Episode 26: The Scale Models of Maastricht

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Did you know there are several scale models of Maastricht hidden throughout the city? This week we talk about three tiny versions of Maastricht and the who, where, why of how they came to be!


Fancy learning more about the scale models of Maastricht? Join us on a Tiny Towns Walking Tour any time! Contact us at the address above.


The first two photographs above (top left and top right) are of the original French model of Maastricht made in 1748-1752 showing the Stadhuis and surrounds (1960, left (c) RHCL, right (c) RHCL). The bottom left photograph also shows the original French model of d’Aubancourt, with the Brusselsepoort to the centre and the guard buildings on the Jekerstraat to the left (1960, (c) RHCL).

The fourth photograph (bottom right) shows Wim van Raaij, one of the employees of the Central Workshop for Instructional Resources, working on the copy of the French model in 1974 ( (c) RHCL). The copy was created between 1974 – 1982.

The first photograph above (top left) shows the original French model in colour, taken in 1987 ( (c) RHCL). The second photograph (top right) shows George Lebrun, Marcel Smeets and photographer Jef Naseman in the Musee des Plans Reliefs, photographing the original scale model in 1960 ( (c) RHCL).

The third photograph (bottom) shows the copy of the original French model on display in its entirety in 2013 ( (c) Kleon3 via Wikimedia Commons). In the past, the full model has been put on display every five years while a small portion is permanently on display at Centre Ceramique.

Above is a photograph of the section of the new model on display in Centre Ceramique in March 2020 ( (c) K Marshall). A digitisation and community project for the full model is now underway – and in English! To learn more, make sure to check out the website for the project here. The project needs members of the public to help build a full digital picture of Maastricht. See the video below for a preview of what they are asking members of the public to do!

Above are photographs from the Maastricht 1867 project. In the first photograph (left) you can see the parts of the model on display in the Malt house of Brewery Bosch as of early 2020 ( (c) K Marshall). In the first photograph you can see the Stadhuis but in the second photograph (right) you can see the front and much more of the detail that has gone into creating the model (2020, (c) K Marshall).

The first photograph above (top) shows the Stadhuis in process, with the aid of a glass (or two) of wine ( (c) Maastricht 1867). The second photograph (bottom) shows steady hand working on the Tongerseweg cemetery ( (c) Maastricht 1867).

The first image above (top left) shows the Stadhuis with a matchstick for scale ( (c) Maastricht 1867). The second image (top right) is a process photo of the Nieuwenhof (which you might remember from episode 24) ( (c) Maastricht 1867).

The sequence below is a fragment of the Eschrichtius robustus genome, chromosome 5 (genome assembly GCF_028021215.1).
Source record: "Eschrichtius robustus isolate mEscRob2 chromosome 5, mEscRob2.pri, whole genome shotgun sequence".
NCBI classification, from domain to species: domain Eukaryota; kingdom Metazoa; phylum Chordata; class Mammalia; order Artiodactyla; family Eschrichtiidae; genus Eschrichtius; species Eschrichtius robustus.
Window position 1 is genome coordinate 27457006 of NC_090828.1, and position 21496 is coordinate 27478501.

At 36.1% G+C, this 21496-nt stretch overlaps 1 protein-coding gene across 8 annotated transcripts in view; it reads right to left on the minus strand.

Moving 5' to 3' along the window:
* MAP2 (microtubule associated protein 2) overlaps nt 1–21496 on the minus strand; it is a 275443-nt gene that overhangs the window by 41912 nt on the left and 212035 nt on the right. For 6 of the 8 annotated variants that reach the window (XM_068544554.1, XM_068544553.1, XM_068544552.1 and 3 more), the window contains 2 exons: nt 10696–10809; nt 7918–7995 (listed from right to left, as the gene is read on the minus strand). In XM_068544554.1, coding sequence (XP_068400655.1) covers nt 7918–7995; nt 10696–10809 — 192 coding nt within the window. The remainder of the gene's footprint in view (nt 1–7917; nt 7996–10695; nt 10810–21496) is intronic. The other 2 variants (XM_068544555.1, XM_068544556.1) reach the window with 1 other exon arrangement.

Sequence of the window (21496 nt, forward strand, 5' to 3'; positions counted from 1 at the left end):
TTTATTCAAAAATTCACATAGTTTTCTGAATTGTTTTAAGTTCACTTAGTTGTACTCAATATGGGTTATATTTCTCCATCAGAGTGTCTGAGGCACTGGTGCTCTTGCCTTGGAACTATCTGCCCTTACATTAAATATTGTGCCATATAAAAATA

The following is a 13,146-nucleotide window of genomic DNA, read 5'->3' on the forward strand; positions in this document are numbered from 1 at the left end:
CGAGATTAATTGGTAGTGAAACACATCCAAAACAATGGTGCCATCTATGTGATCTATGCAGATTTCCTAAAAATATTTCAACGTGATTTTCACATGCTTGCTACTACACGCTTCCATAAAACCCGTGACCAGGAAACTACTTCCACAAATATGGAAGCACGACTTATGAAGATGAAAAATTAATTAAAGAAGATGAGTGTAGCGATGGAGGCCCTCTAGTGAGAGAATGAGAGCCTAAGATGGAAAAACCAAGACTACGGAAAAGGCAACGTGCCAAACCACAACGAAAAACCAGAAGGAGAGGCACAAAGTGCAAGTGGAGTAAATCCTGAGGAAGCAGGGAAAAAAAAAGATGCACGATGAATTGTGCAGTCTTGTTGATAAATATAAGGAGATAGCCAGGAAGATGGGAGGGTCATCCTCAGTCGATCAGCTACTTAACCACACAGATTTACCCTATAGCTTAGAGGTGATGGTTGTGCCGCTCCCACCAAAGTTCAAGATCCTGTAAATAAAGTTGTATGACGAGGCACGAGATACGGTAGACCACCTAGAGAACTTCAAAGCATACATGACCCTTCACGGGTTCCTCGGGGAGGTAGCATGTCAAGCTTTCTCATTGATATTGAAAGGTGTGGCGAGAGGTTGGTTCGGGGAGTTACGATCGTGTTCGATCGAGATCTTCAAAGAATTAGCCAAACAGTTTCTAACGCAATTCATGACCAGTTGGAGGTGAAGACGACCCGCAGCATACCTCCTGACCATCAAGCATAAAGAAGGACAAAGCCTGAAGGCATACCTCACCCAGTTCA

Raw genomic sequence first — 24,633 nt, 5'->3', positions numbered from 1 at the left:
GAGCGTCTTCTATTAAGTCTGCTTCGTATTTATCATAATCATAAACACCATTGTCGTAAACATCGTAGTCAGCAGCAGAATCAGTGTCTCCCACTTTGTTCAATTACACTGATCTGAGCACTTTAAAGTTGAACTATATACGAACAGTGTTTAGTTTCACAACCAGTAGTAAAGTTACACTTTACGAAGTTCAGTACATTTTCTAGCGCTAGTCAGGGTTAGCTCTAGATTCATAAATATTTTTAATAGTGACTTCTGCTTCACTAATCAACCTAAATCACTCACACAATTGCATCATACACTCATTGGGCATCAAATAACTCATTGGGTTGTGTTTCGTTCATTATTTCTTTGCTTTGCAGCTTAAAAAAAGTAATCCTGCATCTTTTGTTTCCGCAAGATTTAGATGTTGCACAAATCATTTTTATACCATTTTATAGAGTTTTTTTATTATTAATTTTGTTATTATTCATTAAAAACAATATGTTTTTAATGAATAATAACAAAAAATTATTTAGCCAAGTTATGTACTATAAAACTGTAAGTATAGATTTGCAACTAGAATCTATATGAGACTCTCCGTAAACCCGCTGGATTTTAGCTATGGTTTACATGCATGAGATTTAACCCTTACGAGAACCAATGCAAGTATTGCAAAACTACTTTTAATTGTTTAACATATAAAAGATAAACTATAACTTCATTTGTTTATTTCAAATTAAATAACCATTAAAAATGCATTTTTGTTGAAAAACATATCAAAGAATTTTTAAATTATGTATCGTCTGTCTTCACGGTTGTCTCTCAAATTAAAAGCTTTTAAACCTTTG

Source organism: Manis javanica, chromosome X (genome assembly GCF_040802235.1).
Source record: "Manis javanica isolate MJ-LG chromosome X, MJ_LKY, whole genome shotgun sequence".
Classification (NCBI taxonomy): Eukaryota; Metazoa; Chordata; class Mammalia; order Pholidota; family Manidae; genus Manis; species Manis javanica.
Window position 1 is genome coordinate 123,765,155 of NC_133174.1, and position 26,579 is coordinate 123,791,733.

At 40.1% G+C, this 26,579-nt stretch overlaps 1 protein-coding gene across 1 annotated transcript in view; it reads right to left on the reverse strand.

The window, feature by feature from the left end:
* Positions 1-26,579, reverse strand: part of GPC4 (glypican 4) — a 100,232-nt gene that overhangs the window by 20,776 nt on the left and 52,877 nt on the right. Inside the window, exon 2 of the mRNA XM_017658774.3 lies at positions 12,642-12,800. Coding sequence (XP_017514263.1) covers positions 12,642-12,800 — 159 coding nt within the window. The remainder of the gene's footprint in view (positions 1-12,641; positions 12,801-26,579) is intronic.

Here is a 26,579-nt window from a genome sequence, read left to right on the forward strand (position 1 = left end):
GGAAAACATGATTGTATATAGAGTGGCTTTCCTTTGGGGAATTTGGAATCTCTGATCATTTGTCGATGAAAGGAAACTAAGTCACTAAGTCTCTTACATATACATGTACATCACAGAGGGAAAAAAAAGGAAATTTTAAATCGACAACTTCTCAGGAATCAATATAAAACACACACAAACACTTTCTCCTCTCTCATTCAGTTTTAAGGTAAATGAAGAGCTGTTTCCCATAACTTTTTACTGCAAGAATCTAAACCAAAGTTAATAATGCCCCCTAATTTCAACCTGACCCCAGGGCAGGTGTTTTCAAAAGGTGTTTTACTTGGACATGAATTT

The third photograph above (bottom) shows more of the model in the Brewery with the Stadhuis in the centre of the photo (2020, (c) K Marshall).

Above is a progress map of the 1867 scale model with the green blocks showing what has been completed and the orange showing what is currently being researched or built ( (c) Maastricht 1867).

For more information about Maastricht 1867 you can visit their website here or their Facebook page here! Feel free to contact Meet Maastricht for more information.

The third city model is that initiated by Brother Sigismund Tagage in the 1950s. In the first photograph above (top left) we can see Brother Tagage leading a tour of the Sint Servaaskerk in 1982 ( (c) RHCL). The second image (top right) shows the model in 1957 with the Cellebroeders complex on the left as well as the monastery of the Valley of Josephat ( (c) RHCL).

The third photograph (bottom left) shows a close up of the Tagage model in 1957, with the Onze Lieve Vrouwekerk and the Sint Nicolaaskerk in the foreground and the Sint Servaaskerk and the Sint Janskerk in the background ( (c) RHCL).

The fourth photograph (borrom right) shows the model on display in the Porter’s Lodge of the Beyart complex in 2018, after restoration ( (c) Kleon3 via Wikipedia).

The first photograph above shows a visitor to the Tagage model after Paul Tieman’s extensive work on the restoration of the model (2015, (c) rtvmaastricht.nl). The lower photograph shows the model and spectators after the restoration, before it was placed permanently in the Porter’s lodge (2015 (c) rtvmaastricht.nl). The model will soon be removed from the lodge and put in storage due to the Beyart complex changing hands.

The two photographs above show the opening of the Tagage model display in 2015 on the 26 November ( (c) debeyart.nl).


As always, if you have something you have always wanted to know about Maastricht or wanted to ask a local, please contact us through social media or our website and we will do our best to answer your questions in future episodes!